70.3 F
New York
Wednesday, May 18, 2022

White House nominates Rahm Emanuel for ambassador amid Afghan news

President Joe Biden formally nominated former mayor of Chicago Rahm Emanuel to be US ambassador to Japan on Friday afternoon amid the deluge of stories about the continuing chaos unfolding in Afghanistan.

Mr Emanuel had a history of being an old party hand long before his electoral career, having served as an aide in the Clinton administration, a congressman from Illinois who ran House Democrats’ campaign arm, and as Barack Obama’s first White House chief of staff.

During that time, he built a reputation for his hard-charging and aggressive attitude, often filled with expletive-filled rants. But over time, this also meant he infuriated not just Republicans, but also Democrats who now control his fate as they hold a majority in the Senate.

When he worked on Bill Clinton’s first presidential campaign, Mr Emanuel’s job was mainly to raise money. But he also agreed with Mr Clinton’s more centrist economic messaging, which means he might be out of line with a Democratic Party that has moved left economically in recent years.

Similarly, he was also criticised by some after the 2008 financial crisis triggered by the housing bubble for serving on the board of Freddie Mac.

While he was a Democratic congressman from Illinois, Mr Emanuel was also chairman of the Democratic Congressional Campaign Committee, which is responsible for electing Democrats and frequently clashed with the then-Democratic National Committee Chairman Howard Dean.

Mr Dean wanted to pursue his so-called “50-state strategy” to be competitive in every state, while Mr Emanuel wanted a more targeted approach to places where Mr Emanuel was competitive. Eventually, many credited Mr Dean with winning not only majorities in Congress in 2006 but also laying the groundwork for the 2008 Obama campaign victory, making the former Vermont governor a darling of progressives.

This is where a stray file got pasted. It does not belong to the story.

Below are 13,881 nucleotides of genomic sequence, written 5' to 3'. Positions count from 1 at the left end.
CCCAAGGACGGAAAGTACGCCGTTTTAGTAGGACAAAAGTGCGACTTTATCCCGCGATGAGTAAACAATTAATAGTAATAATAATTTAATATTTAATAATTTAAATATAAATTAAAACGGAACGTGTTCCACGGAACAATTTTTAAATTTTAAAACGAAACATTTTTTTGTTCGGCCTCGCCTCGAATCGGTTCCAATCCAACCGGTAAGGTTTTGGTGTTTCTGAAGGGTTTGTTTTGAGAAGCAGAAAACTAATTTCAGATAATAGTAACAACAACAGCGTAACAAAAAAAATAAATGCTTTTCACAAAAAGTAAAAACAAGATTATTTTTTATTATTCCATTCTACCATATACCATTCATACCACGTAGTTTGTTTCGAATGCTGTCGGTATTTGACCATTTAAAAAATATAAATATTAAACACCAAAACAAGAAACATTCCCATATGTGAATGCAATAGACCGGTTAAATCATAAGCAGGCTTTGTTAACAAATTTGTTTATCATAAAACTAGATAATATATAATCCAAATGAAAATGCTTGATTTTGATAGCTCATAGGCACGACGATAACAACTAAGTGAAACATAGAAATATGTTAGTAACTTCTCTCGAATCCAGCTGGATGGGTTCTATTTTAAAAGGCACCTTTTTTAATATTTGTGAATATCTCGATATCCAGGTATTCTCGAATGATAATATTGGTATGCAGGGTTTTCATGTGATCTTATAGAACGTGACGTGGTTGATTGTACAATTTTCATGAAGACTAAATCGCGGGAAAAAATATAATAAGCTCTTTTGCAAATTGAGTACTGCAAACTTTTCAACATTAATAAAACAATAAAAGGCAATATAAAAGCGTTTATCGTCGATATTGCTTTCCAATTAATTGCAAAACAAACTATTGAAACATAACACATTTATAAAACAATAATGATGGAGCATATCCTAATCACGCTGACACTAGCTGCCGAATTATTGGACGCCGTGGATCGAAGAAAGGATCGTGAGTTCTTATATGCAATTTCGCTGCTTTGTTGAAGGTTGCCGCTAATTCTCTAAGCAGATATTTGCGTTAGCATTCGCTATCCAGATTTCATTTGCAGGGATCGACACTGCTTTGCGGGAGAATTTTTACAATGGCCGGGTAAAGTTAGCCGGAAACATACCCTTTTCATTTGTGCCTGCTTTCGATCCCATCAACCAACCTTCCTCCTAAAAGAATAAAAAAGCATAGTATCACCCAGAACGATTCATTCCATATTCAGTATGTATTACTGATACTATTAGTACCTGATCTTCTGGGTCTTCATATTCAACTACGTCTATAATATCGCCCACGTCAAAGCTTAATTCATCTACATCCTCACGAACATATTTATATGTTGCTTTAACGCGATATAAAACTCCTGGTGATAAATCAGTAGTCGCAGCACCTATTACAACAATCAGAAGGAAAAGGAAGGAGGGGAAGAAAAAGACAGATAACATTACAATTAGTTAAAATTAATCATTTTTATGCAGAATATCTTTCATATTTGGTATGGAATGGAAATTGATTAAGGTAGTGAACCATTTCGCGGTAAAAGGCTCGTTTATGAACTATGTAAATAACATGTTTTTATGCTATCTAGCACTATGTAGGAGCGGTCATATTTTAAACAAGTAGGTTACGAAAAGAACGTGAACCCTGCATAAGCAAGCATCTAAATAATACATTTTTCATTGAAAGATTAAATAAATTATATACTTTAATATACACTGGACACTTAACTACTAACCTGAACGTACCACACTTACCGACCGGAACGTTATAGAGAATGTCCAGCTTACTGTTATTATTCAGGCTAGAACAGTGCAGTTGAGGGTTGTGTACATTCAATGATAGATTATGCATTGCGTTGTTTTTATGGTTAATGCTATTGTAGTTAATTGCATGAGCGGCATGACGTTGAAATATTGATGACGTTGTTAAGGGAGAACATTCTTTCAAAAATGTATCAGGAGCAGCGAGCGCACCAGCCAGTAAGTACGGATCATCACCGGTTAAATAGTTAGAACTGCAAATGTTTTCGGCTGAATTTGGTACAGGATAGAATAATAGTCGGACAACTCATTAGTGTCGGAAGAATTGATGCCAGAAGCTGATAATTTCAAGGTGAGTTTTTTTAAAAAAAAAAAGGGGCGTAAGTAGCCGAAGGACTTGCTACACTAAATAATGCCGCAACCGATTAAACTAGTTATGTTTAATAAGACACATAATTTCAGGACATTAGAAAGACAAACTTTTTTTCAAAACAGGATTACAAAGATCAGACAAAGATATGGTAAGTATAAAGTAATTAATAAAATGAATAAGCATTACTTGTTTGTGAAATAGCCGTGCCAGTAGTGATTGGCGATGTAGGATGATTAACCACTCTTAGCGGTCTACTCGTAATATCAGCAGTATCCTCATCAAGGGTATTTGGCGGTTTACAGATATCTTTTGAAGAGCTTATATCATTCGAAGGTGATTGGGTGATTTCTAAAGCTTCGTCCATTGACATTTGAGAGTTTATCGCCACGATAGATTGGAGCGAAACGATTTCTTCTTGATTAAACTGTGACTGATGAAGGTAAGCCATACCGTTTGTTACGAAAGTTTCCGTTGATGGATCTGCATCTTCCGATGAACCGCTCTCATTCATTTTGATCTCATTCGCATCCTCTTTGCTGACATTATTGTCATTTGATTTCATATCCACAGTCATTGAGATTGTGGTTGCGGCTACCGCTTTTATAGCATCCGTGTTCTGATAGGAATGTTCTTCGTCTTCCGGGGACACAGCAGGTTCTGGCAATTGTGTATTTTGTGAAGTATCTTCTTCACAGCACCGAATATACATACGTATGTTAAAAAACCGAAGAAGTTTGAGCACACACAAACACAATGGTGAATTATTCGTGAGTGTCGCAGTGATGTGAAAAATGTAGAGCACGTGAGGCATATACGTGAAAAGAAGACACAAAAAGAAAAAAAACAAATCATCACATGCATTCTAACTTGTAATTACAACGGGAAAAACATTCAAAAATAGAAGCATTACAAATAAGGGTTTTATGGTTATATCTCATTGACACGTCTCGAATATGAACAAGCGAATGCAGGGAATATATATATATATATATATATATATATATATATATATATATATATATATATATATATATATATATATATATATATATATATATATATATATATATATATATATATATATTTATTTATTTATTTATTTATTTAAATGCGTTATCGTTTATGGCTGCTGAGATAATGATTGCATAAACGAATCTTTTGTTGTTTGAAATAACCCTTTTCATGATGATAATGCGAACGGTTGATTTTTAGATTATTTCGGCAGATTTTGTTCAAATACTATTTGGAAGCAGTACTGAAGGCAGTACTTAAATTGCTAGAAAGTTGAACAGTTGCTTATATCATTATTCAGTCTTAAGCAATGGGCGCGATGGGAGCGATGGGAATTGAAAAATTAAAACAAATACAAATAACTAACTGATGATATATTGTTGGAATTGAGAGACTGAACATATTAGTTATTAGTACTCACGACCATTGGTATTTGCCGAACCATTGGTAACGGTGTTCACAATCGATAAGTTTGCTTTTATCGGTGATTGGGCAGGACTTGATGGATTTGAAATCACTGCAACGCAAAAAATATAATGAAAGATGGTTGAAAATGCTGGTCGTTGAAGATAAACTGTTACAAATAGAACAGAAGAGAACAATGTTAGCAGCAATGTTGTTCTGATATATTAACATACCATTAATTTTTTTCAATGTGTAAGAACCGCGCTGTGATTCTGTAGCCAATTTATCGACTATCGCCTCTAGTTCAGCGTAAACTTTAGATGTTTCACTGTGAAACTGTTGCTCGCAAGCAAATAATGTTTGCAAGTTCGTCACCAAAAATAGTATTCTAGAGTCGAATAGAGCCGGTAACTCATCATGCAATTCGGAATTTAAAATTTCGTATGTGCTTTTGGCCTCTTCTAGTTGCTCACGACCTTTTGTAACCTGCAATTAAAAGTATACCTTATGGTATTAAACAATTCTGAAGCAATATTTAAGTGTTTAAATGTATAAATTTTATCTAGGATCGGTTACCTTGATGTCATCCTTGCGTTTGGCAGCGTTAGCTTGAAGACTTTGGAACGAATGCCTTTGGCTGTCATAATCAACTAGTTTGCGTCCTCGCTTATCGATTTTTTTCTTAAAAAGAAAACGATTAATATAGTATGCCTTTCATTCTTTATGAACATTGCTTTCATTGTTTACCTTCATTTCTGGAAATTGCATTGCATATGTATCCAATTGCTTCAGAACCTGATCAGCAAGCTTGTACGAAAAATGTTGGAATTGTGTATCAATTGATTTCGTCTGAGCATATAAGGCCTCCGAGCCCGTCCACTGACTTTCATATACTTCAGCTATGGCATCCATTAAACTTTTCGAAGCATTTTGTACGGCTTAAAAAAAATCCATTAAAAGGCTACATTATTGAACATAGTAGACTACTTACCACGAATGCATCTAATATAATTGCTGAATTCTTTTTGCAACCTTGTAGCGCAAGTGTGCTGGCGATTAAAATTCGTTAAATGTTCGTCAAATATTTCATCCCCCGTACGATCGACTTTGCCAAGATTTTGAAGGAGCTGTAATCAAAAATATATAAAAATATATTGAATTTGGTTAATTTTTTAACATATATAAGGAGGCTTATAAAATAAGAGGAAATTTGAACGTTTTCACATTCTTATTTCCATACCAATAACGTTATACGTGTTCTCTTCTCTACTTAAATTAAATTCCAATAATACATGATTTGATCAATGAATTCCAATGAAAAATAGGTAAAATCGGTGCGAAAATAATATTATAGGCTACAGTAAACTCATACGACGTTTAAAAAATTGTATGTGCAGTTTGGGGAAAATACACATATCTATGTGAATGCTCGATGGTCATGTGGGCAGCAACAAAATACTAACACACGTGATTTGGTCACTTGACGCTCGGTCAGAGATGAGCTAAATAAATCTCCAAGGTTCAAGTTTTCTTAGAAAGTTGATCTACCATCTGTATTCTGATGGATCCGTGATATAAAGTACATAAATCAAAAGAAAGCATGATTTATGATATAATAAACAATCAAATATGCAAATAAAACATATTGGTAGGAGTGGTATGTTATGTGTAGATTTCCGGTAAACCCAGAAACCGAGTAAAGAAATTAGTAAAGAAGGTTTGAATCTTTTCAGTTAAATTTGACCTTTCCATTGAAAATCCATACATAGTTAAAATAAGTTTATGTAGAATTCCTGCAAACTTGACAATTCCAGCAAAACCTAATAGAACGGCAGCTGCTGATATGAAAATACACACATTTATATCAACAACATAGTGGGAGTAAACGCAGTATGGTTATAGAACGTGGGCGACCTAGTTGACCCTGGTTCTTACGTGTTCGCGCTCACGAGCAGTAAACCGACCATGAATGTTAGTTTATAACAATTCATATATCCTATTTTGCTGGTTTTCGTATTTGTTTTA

But after 2008, it was Mr Emanuel, not Mr Dean, who went to the White House to become Obama’s White House chief of staff. During that time, he frequently frustrated progressives for negotiating too much with conservatives and moderates. He also frustrated members of the Congressional Black Caucus.

His loose tongue also landed him in trouble when he called liberal groups the r-word as a slur.

But Mr Emanuel’s biggest controversy came when he left the White House and became mayor of Chicago. During his 2014 re-election campaign, Laquan McDonald was shot 16 times and killed by police, but Mr Emanuel sought to prevent the dashcam video from being released.

In 2018, Mr Emanuel said he would not seek re-election. When Mr Biden was elected, he was floated as a potential Secretary of Transportation or US Trade Representative. But progressives like Alexandria Ocasio-Cortez criticised the move and little came of it.

“Rahm Emanuel helped cover up the murder of Laquan McDonald,” she said. “Covering up a murder is disqualifying for public leadership.”

Earlier this year, when it was speculated he might become ambassador to Japan, Rep Jamaal Bowman of New York, a member of the “Squad” that includes Ms Ocasio-Cortez, criticised the idea.

“Rewarding Rahm Emmanuel’s cover up of Laquan McDonald’s murder with an ambassadorship is not an act that reflects a value of or respect for Black lives,” Mr Bowman tweeted back in May.

When the White House made its formal announcement, Mr Bowman again criticised Mr Emanuel.

“The last thing we needed to see at the end of this tragic week is this,” he tweeted. “When elected officials use their power against Black lives, they should not receive this honor.”

Of course, Mr Emanuel needs to be confirmed by the Upper Chamber in Congress. But Democrats control only 50 seats and would need all votes, as well as a tie-breaker from Vice President Kamala Harris. A former partisan operative like him will probably not get much support from Republicans and only a few Democrats need to defect to sink his nomination.

Source

Related Articles

LEAVE A REPLY

Please enter your comment!
Please enter your name here

four × 5 =

Latest Articles